In 1899, a journeyman called Richard Hignett decided to turn his hand to rocking horses.
Quickly developing a keen skill for the craft, he built a successful family business - selling ponies to notable clients including shipping firm the White Star Line which bought one for the Titanic.
Richard taught his new trade to his sons, who eventually taught their own children the skills and techniques required to make high-quality rocking horses that can last for generations.
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Today, Richard’s grandson Jim Hignett is reviving the family business after a two-decade hiatus. The only surviving carpenter in the family, he is one of the last remaining links to the once-thriving Victorian rocking horse industry.
The tools and methods Jim uses in his bespoke workshop in Wootton have hardly changed since the time of his grandfather - except for using modern glue and child-friendly paints.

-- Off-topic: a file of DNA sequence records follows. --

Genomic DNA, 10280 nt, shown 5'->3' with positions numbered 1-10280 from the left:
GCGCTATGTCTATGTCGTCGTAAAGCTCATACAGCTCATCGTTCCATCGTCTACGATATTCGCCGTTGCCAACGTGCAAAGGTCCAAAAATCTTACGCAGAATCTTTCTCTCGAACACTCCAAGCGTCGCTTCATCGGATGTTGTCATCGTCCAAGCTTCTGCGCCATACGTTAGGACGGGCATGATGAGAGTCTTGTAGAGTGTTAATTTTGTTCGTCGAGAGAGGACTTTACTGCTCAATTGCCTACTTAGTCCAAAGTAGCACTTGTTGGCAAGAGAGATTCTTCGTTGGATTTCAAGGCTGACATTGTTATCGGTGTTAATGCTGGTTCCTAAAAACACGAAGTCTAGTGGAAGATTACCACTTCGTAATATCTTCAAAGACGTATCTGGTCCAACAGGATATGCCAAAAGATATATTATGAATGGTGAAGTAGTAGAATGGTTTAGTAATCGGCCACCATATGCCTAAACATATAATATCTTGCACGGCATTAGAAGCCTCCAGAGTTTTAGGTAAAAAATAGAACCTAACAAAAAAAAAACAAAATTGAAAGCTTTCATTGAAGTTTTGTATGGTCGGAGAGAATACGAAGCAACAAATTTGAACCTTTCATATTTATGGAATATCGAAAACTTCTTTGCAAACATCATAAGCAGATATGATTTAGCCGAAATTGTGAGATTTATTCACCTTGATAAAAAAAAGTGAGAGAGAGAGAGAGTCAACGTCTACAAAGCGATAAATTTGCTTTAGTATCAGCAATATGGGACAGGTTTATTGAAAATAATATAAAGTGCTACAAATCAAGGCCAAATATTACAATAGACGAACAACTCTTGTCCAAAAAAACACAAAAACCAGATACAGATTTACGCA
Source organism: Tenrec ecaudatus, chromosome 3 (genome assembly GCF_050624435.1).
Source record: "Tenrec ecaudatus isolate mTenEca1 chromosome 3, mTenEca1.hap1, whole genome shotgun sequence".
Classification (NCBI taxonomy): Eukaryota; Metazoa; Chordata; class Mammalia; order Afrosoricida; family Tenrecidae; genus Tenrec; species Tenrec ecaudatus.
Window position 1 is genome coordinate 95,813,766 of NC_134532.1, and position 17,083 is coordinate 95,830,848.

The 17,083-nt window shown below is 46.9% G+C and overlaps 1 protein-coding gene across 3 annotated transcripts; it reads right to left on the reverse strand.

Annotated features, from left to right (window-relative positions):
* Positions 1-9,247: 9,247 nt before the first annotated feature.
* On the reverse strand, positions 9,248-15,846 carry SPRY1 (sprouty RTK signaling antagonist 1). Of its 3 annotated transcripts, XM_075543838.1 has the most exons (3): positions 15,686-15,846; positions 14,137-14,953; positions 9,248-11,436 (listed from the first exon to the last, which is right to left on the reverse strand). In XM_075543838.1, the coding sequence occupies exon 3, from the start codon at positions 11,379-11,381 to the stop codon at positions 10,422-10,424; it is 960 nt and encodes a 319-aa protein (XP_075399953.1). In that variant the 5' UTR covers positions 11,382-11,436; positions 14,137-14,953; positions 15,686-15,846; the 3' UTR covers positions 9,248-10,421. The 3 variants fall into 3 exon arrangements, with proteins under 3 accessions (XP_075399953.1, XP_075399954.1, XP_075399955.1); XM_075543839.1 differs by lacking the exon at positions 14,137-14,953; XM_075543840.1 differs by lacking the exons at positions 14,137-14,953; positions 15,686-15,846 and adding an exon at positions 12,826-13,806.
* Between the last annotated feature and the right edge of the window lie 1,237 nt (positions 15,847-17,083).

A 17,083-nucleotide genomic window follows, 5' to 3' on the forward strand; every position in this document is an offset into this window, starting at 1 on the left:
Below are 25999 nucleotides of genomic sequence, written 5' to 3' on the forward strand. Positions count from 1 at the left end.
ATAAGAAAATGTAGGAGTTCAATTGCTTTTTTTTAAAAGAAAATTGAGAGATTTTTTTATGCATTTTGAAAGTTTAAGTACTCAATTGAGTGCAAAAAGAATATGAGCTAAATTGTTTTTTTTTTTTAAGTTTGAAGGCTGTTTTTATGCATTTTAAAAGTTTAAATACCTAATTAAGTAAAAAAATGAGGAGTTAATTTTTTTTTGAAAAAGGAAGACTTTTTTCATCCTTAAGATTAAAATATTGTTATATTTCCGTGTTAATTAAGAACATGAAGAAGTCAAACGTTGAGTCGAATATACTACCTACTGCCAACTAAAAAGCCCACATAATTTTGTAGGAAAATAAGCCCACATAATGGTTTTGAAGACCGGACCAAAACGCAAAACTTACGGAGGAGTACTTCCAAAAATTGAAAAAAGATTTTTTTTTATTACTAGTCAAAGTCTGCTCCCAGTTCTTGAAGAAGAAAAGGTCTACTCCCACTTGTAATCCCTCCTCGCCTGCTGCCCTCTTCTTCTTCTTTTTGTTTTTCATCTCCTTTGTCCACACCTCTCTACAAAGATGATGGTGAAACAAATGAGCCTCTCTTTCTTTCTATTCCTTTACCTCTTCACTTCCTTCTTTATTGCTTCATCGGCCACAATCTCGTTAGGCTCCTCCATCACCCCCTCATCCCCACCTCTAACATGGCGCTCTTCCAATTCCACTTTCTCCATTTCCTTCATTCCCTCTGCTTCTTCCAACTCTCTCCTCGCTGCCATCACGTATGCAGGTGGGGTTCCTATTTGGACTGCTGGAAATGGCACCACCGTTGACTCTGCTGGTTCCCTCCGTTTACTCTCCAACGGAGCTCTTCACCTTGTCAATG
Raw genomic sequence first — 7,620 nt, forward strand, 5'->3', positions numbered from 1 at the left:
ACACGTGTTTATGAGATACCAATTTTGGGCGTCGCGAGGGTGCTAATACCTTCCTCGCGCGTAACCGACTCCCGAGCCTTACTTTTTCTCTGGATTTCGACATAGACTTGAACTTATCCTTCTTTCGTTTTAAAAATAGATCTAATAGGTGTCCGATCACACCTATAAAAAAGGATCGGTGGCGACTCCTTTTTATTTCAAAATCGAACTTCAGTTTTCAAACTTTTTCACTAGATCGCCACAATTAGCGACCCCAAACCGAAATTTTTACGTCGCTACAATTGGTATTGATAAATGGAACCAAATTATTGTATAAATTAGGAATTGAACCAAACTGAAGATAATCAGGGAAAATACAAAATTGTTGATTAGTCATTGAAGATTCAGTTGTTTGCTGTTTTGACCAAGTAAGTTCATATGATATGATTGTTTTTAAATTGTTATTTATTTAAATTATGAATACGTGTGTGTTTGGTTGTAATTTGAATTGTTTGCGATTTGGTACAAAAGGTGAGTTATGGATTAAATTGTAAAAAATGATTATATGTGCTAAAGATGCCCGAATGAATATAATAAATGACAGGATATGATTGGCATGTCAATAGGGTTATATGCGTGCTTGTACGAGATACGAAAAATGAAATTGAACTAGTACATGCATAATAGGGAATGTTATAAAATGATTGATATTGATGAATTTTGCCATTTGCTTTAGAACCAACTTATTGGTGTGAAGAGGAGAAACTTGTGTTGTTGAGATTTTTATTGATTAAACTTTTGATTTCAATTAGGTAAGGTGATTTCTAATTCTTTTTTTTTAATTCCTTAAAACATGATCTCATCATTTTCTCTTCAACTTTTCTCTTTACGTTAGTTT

Jim said: “The only tool I use that my grandfather wouldn’t have had is an electric sander."
It takes Jim about three weeks to hand carve each horse from the best quality wood available - usually poplar and ash. He paints each horse by hand and finishes them with vegetable-tanned leather saddlery and real horse hair.
Jim hopes his business venture will preserve the traditional craftsmanship passed down from his grandfather.
He said: “I’ve been making rocking horses since I was 11 and these are the best ones yet. I just want to keep the art of rocking-horse making alive.”